WATER QUALITY IN SURFICIAL AQUIFERS IN TWO AGRICULTURAL AREAS IN GEORGIA, ALABAMA, AND FLORIDA
By Elizabeth A. Frick, and Christy A. Crandall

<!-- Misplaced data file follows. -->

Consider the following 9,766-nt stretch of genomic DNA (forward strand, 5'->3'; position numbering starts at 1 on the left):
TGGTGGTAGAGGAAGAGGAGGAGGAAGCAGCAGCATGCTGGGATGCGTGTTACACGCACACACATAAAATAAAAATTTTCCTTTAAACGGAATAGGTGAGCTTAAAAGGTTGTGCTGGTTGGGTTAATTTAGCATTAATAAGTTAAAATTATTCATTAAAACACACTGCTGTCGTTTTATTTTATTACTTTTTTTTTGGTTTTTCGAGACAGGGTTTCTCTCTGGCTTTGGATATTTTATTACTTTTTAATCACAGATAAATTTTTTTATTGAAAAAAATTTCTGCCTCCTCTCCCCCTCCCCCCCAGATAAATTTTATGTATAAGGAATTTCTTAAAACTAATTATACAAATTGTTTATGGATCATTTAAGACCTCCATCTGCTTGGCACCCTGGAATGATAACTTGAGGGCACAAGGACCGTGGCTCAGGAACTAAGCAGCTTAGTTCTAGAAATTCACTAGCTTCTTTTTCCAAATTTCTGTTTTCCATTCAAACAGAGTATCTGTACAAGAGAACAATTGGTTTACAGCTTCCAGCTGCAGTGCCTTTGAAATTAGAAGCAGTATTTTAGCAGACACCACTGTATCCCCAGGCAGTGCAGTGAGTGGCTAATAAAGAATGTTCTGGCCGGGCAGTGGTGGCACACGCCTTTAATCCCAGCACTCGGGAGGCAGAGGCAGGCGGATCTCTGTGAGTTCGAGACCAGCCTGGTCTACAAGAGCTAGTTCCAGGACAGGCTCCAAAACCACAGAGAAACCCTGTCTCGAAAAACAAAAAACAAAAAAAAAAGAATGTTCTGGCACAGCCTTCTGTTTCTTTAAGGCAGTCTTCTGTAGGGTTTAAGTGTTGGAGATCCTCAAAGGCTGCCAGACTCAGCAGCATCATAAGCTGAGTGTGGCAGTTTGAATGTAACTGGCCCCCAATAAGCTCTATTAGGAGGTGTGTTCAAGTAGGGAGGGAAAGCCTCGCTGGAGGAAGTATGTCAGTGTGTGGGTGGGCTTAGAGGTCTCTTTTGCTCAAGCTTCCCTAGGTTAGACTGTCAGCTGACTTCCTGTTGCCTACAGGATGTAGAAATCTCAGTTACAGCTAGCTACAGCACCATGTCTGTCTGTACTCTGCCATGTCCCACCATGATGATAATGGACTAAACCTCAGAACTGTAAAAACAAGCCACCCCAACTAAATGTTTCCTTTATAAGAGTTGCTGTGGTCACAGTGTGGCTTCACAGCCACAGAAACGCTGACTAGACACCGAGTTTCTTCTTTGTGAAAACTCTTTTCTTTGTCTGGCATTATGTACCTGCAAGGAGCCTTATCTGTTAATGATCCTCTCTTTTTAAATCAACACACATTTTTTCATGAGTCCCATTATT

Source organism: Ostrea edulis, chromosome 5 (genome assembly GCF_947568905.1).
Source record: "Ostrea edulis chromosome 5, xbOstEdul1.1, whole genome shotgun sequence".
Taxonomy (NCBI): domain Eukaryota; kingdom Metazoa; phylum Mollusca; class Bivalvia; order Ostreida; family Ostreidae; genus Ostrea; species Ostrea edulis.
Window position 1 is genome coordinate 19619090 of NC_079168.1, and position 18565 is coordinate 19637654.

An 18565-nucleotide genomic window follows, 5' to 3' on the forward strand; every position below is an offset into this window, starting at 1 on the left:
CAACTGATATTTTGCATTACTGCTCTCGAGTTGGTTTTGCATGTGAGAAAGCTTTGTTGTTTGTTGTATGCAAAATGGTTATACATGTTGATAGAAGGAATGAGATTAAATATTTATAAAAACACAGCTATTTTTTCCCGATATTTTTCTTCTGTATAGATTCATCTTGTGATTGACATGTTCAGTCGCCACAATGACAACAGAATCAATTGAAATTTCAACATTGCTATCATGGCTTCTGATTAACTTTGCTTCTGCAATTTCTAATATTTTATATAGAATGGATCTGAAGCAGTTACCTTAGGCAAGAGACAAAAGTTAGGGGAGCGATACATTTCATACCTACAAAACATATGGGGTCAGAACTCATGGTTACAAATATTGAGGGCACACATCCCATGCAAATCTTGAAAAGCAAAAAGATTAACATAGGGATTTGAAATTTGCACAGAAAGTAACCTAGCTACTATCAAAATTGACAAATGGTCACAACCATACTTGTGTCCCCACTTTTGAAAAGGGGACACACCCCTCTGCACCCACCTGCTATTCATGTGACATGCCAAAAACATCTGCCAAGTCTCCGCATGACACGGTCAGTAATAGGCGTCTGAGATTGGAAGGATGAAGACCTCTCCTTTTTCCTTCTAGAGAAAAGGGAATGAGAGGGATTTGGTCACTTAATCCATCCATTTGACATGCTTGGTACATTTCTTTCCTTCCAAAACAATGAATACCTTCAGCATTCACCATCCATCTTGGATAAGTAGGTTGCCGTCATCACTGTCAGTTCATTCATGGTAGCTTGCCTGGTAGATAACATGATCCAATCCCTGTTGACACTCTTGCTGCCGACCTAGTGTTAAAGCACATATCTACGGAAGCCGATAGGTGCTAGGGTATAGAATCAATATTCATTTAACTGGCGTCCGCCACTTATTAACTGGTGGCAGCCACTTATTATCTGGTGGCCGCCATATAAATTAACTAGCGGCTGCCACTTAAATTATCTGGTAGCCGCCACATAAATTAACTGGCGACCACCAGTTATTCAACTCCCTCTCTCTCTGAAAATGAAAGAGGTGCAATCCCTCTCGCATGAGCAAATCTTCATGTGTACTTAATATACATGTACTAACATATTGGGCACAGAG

As part of the U.S. Geological Survey National Water-Quality Assessment Program, water samples were collected from 61 shallow monitoring wells located adjacent to farm fields in parts of southwestern Georgia, southeastern Alabama, and northern Florida in 1993 and 1994. Nitrate concentrations in water from 15 percent of the wells exceeded the U. S. Environmental Protection Agency (EPA) drinking water standard of 10 milligrams per liter as N. These exceedences were not widespread and the surficial aquifers are not used as a source of drinking water. Trace concentrations of a total of six commonly used pesticides were detected in water samples from 44 percent of the wells, but not concentrations exceeded drinking water standards. Highest measured concentrations of the herbicides alachlor and atrazine were 28 and 14 percent of EPA drinking water standards, respectively. Volatile organic compounds were rarely detected in shallow ground water and did not exceed EPA drinking water standards. Water from 44 of the wells was analyzed for radon, a naturally occurring radioactive constituent. Radon concentrations in water from 67 percent of these wells exceeded the proposed EPA drinking water standard of 300 picocuries per liter.
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